Giving back

I would like to thank the nearly 900 members of the class of 2017 who donated to this year’s Senior Class Gift (“Senior Class Gift” Feb. 27, 2017). Media coverage of the gift will predictably focus on the seniors who did not contribute. The real story, however, concerns the students and alumni who generously support Yale year after year.

Those of us who have studied and worked at Yale understand the role philanthropy plays in making this place what it is. Yale’s strengths — generous financial aid, eminent faculty, dedicated staff and world-class research — are all made possible by donors.

Many gifts are modest in size but significant in meaning. I am proud to have donated to Yale every year since I received my Ph.D. here in 1986. Giving back to Yale — to the people and place that helped me find my passion for psychology, nurtured me as a graduate student and guided me as both a faculty member and also as president — is one of the great privileges of my life.

Alumni are rightly proud of Yale’s rich history of public service and philanthropy. When I meet alumni from all generations, they often mention the importance of the “rights and responsibilities” — in contrast to the “rights and privileges” of our peer schools — conferred on graduates at commencement. Yalies fulfill their responsibilities in extraordinarily diverse ways, yet a belief in the value of service and giving back connects all of us.

One member of our community who gives to Yale and serves society is Stephen Schwarzman ’69. Some students have expressed criticism of him — and, by association, of Yale — for his decision to chair a bipartisan committee of CEOs, including four distinguished graduates of Yale, who serve as advisors to President Trump (“Administrators Defend Schwarzman’s Trump Ties,” March 2, 2017). To critics, I would remind them that Yale is a truly pluralistic institution — perhaps one of the last in a world of increasingly narrow partisanship and fracturing self-interest. Our alumni include George H.W. Bush ’48 and George W. Bush ’68, John Kerry ’66, John Ashcroft ’64, Bill Clinton LAW ’73 and Hillary Clinton LAW ’73. These notable public servants teach us through their example that we can disagree about ideas while working together for the common good.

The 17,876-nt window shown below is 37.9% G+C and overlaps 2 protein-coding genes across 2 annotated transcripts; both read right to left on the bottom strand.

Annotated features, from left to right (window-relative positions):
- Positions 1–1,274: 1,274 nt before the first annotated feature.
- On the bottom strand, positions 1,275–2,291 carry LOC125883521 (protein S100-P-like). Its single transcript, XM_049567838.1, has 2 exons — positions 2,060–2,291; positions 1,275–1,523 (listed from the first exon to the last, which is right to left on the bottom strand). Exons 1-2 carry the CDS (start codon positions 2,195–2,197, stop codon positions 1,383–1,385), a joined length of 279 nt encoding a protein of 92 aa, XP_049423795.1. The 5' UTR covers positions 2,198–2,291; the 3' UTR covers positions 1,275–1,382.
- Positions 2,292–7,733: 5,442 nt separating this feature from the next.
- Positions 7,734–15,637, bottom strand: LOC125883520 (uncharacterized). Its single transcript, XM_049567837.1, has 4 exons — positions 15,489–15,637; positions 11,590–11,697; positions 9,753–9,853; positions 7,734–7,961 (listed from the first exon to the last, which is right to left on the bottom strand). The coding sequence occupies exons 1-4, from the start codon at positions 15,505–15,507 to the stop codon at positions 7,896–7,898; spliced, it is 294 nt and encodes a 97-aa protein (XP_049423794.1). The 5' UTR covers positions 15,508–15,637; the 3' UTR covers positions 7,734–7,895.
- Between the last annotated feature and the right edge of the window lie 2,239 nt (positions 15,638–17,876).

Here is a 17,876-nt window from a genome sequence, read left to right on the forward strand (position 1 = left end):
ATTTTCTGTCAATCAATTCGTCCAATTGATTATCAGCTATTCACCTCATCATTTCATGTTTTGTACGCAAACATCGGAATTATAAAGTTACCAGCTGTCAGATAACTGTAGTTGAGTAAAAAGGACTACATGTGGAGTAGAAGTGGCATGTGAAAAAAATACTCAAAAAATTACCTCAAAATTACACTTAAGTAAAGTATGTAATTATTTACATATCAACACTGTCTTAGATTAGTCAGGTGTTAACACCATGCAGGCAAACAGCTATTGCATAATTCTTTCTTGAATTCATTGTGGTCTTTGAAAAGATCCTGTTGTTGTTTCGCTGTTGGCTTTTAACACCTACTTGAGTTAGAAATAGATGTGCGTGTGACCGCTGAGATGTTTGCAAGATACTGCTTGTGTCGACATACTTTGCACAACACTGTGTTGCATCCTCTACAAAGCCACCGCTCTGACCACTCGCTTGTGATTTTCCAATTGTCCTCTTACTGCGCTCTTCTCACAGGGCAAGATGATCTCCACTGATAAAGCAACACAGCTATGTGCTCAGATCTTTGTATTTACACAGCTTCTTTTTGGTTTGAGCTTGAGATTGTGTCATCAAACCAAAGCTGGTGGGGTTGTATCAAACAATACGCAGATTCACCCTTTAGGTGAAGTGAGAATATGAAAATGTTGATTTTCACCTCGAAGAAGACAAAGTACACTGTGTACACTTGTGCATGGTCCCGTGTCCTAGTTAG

We can recognize and celebrate Mr. Schwarzman’s contributions even if individuals disagree with his decision to chair the President’s advisory committee. As a philanthropist and public servant, Mr. Schwarzman stands in a long line of Yale alumni — including Paul Mellon ’29 and John W. Sterling, class of 1864 — who have transformed this campus and institution through their generosity.

Service and philanthropy are cornerstones of the Yale experience — essential to continuing the tradition of “rights and responsibilities” that has been so meaningful to generations of Yalies. I am confident that members of the Class of 2017 will join in this legacy; so many of them already have.

Peter Salovey

Peter Salovey is the University President and Chris Argyris Professor of Psychology.